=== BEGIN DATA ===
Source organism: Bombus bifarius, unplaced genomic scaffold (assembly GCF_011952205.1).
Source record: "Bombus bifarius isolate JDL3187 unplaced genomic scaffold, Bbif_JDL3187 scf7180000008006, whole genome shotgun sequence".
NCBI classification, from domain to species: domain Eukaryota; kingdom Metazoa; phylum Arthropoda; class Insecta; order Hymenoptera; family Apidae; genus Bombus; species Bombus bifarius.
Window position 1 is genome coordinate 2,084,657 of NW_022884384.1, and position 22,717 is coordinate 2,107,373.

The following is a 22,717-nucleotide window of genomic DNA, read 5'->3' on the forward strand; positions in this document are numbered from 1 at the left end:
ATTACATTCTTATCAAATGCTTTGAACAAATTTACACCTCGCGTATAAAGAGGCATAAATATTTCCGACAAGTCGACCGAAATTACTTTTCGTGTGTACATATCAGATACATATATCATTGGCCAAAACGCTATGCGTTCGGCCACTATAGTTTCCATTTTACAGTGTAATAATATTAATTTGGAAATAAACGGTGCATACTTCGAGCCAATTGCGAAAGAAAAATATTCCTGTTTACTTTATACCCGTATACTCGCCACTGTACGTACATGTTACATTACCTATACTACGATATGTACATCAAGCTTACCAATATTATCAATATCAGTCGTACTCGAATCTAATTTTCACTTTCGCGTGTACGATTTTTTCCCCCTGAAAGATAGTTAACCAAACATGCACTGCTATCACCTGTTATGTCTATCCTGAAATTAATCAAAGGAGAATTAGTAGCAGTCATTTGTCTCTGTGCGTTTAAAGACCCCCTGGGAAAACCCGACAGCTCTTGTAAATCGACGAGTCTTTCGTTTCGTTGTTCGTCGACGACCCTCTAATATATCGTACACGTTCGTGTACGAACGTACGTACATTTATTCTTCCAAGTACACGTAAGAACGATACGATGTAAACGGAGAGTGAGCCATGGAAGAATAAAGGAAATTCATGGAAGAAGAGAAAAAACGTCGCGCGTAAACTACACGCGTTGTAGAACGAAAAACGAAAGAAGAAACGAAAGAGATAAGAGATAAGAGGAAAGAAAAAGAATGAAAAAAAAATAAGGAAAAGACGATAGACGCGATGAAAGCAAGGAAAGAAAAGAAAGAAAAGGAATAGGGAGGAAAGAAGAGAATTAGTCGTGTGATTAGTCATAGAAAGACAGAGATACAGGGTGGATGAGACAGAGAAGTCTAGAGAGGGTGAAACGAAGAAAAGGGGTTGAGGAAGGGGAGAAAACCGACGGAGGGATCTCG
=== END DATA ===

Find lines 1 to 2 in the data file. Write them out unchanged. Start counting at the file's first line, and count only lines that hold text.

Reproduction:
Source organism: Bombus bifarius, unplaced genomic scaffold (assembly GCF_011952205.1).
Source record: "Bombus bifarius isolate JDL3187 unplaced genomic scaffold, Bbif_JDL3187 scf7180000008006, whole genome shotgun sequence".